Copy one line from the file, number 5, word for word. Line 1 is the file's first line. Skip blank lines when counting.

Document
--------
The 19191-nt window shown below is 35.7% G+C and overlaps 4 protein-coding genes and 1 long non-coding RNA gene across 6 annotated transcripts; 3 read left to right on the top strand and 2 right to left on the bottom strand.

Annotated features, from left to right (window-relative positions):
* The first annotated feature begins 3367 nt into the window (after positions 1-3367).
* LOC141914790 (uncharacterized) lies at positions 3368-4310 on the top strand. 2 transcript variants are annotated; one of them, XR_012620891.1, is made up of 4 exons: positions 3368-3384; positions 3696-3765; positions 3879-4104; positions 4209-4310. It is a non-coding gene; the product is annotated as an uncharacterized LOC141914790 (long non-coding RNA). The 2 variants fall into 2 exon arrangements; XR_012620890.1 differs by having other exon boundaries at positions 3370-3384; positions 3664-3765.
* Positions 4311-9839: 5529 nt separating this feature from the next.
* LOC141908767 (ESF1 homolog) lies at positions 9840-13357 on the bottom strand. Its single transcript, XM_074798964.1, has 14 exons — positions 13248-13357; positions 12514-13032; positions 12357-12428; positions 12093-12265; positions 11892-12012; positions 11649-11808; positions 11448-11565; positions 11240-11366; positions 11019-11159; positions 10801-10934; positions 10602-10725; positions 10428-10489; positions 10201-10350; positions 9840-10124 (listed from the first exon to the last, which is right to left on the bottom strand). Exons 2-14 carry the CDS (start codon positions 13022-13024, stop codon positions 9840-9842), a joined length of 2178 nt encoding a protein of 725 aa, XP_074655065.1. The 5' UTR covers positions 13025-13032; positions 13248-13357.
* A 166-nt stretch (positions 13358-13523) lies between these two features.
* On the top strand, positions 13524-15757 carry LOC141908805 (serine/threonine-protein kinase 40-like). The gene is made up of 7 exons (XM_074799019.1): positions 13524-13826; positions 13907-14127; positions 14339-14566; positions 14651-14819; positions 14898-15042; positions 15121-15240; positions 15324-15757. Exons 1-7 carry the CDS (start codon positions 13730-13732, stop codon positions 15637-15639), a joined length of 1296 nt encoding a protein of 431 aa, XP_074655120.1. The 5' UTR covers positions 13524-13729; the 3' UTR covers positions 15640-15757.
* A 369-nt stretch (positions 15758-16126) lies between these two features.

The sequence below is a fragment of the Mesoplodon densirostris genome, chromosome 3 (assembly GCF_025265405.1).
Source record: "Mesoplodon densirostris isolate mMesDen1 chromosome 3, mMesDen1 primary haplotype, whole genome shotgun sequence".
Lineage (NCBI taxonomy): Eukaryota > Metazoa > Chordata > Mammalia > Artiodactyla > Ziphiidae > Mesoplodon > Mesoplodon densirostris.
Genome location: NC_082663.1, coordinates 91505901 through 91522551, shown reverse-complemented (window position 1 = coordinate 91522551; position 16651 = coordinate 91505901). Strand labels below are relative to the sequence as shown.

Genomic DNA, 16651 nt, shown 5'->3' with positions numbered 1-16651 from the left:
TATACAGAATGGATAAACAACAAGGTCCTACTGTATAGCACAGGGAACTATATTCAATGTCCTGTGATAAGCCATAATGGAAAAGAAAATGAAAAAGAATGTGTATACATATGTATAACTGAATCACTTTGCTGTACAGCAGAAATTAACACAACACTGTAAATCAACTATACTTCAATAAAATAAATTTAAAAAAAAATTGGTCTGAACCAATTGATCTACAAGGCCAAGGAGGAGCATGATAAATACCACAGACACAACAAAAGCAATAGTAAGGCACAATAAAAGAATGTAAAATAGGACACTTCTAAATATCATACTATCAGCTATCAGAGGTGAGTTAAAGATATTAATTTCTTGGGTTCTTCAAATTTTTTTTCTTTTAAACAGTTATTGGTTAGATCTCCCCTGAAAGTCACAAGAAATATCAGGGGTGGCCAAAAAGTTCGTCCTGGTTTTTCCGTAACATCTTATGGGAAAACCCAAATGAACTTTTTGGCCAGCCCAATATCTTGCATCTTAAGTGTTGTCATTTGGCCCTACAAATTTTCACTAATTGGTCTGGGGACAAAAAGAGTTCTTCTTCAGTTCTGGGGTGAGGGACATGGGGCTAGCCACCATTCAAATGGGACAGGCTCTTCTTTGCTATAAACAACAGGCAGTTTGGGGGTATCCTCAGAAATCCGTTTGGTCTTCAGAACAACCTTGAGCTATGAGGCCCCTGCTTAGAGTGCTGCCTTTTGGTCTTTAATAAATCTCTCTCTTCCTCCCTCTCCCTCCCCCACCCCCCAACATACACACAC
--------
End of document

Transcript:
* Positions 4311-9839: 5529 nt separating this feature from the next.